Now, again, I don't want to speak for every missionary here, but I'm almost positive every missionary looked ahead to the time they could be welcomed home by their families... I know I did, the kind of thoughts I'd have was, What people would say. What I would do after getting home. The things I would say in my homecoming talk, the experiences and stories I could share. The welcoming home of your family and seeing everyone, especially the airport scene and seeing everyone again there. Those were all things I would look forward to that would help me to keep going on hard days.

As a missionary I would glance ahead like that and think of excitement and happiness! I would look forward to the person I was becoming. I would wonder in awe at the changes that would make me better. I would wonder what kind of better me I would be like when I would get off the plane to run into my families arms when I would get home. Then I would look back at how far I had already come (glancing in the rear view mirror). And I would look forward to what I had planned next in my planner for that day and go to work. And that was just a thought process of mine every once in a while, sort of to boost me up and keep me going.

Yeah but not for me.
It's a cool analogy, but one thing my mission president never explained was what happens when the road you are viewing through your windshield suddenly grows a tree in the middle of the road, and you slam into it and your windshield is shattered and your rear view mirror is twisted and bent and the clear road with exciting things ahead is gone. Because a giant tree decided to shoot up in the middle of the road and you hit it!

That's how I feel. Getting sent home was like smashing into a tree in the middle of the road. It wasn't like I hit a traffic jam and had to wait things out and maneuver some obstacles. No. I smashed into a giant tree.

There goes the happy reunion with the family. The changed self I hoped to be, yeah I changed... But not the way I thought I would. And the road was supposed to be 18 months! Not 11! I hardly had an airport kinda scenery that you imagine with a returned missionary. I told my parents I wanted just them and my siblings, nobody else. I hate that I walked off the plane feeling a sense of incompleteness and regret. Sure I was glad to see my family, but it was totally like a tree shot up in front of my car, inexplicable and painfully unfair. The stories I could have shared in my homecoming talk. The things me I could have been! It was all gone. I felt like my windshield was shattered. Just like my life's plans.

So up until that point I had tried to duct tape my "car" back together. And my shattered windshield I tried to glue back (that didn't work). And I tried to just say, well, this is as good as it's going to get. And I tried to drive it on the freeway with some duct tape and glue. Yeah, it just made things worse...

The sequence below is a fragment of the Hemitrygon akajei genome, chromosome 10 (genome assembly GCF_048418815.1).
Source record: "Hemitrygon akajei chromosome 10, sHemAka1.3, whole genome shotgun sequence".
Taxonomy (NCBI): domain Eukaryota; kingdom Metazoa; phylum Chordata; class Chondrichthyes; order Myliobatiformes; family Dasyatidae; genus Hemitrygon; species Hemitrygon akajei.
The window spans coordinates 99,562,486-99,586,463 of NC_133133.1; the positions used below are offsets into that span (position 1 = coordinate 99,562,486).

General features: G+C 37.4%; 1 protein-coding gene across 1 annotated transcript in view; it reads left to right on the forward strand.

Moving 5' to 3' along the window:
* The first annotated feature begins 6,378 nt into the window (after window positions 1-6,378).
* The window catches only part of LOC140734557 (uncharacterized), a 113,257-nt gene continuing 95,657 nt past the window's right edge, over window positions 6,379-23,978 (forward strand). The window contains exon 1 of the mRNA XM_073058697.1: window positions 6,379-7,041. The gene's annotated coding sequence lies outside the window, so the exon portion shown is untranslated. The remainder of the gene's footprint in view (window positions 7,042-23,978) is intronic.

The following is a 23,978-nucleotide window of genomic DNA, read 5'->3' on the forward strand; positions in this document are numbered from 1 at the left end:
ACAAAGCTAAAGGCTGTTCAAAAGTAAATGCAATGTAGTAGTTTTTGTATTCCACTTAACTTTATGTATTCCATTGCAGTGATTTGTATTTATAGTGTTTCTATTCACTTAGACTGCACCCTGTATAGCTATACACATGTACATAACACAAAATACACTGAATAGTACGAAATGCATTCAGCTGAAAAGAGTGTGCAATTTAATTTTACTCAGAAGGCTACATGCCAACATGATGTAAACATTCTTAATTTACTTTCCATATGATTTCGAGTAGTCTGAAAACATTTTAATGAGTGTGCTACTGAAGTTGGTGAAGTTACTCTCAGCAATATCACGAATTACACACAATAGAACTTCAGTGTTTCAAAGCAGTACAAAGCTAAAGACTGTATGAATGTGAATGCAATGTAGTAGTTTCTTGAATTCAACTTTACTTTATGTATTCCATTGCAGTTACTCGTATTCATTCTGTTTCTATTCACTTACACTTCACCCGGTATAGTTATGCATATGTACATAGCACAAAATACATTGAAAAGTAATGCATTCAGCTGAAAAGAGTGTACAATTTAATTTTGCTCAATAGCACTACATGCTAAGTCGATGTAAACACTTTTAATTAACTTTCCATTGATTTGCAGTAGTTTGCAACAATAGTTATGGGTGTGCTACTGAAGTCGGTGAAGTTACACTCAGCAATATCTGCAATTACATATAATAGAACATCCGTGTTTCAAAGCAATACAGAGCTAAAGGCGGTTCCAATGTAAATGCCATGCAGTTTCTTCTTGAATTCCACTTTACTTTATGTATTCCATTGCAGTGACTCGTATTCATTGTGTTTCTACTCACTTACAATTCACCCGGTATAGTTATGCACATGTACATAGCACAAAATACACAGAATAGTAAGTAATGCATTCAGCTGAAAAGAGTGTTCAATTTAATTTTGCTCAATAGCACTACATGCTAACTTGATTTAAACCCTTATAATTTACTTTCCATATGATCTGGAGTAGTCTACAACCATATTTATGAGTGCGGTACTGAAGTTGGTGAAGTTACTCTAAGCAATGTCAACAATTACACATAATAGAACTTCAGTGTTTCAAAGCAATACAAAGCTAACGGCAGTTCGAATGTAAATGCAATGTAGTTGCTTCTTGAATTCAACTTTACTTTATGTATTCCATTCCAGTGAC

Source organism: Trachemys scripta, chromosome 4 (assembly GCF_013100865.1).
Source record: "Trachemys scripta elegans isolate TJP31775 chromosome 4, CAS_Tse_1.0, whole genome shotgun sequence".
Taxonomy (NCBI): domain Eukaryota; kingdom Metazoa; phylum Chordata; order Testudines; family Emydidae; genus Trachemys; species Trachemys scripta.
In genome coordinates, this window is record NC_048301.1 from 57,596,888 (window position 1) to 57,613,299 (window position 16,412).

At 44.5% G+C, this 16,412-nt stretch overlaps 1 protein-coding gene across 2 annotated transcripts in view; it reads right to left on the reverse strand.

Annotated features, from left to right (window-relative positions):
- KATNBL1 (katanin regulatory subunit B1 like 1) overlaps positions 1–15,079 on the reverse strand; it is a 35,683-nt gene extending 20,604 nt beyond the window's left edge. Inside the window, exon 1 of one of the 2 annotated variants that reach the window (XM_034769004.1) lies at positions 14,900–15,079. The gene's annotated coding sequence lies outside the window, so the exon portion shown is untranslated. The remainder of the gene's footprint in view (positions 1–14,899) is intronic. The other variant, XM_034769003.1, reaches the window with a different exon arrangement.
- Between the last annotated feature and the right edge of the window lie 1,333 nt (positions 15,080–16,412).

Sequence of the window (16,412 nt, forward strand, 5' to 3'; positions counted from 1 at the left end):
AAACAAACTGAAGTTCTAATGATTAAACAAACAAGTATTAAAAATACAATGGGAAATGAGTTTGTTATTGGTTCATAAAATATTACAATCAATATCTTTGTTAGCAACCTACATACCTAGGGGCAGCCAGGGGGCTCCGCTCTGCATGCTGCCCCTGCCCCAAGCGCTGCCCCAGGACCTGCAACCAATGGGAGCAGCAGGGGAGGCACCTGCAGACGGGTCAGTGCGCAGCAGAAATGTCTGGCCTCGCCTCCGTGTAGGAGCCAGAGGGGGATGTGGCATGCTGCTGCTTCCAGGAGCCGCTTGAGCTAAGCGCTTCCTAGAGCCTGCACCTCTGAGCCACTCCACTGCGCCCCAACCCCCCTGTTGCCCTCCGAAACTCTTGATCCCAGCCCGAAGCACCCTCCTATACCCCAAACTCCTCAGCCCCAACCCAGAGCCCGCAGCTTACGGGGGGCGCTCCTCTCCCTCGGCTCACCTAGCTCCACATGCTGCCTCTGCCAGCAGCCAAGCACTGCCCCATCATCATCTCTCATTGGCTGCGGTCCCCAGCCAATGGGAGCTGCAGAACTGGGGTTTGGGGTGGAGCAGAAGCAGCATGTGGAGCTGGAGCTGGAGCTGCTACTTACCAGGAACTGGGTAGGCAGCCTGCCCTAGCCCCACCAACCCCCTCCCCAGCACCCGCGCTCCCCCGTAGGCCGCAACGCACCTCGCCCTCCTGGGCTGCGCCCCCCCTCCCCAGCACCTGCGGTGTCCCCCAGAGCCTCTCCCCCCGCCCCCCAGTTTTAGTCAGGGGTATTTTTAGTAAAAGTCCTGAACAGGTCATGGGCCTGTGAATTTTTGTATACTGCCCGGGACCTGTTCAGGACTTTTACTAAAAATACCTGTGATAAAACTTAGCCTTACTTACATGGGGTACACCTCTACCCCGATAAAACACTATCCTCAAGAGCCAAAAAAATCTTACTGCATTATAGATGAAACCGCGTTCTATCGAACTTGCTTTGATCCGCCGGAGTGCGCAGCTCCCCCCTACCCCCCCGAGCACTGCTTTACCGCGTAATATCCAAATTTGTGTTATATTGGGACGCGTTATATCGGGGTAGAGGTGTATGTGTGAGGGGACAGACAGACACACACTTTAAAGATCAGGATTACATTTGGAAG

I have just recently realized that I need to treat my body as if it is a broken down car. I can't look ahead through a cracked windshield, and forget about looking back, the mirror is so bent that it is hanging on by a wire.

Ok so analogy aside, I have come to see that I have been asking the wrong questions. During the mission I asked "Why?", but I learned very quickly that just makes things worse and you never really get an answer anyways. So i came home, got diagnosed with Lyme Disease, realized it was taking away huge parts of my life, and so I started asking "When?" And "How long until?" Basically just trying to look ahead with a cracked windshield and not seeing anything but still driving anyways trying to hang with the bright shiny Cameros and BMW's. I was being impatient.

I also, on top of the impatience, was using my "Broken Crayons still color analogy". I said, well if I'm here what am I supposed to do here? What can I, this smooshed crayon butt, do to add something to the coloring book of life? What more can I do in this armpit of a situation? I thought I needed to get back into school for some reason. But that wasn't it because I had to defer from being so sick and now I'm unsure of when I can go back to BYU Idaho. This added to my impatience and had me asking "How long until I'm well enough to go back?" Or "How long until I can function normally again?"

Then another thought process of mine was, maybe I'm home to meet some guy and get married. Yup, that was one of my thoughts, I was desperate for an explanation. But it has become apparent that I went on more dates in high school than I have since I have been home... And I can count my high school dates on one hand!

So now, in the back of my mind I think, I came home for nothing. Just a diagnosis. I really can't color, or add to the coloring book of life. If I would have finished my mission I would be coming home December 10th... That's this week. I have scrambled to try and figure out a reason for being home. An explanation, anything! But it is looking like my crayon is not only the broken butt end... But the useless white one that nobody uses because the coloring book is all white pages, and nobody has use for a white one there.

And that has been my thought process, these whole, almost 6 months of being home. Seeing full time RMs being real Finishers, and me feeling useless and impatient. Wanting to know what more I could do in the situation. As well as questioning how long I would be this way.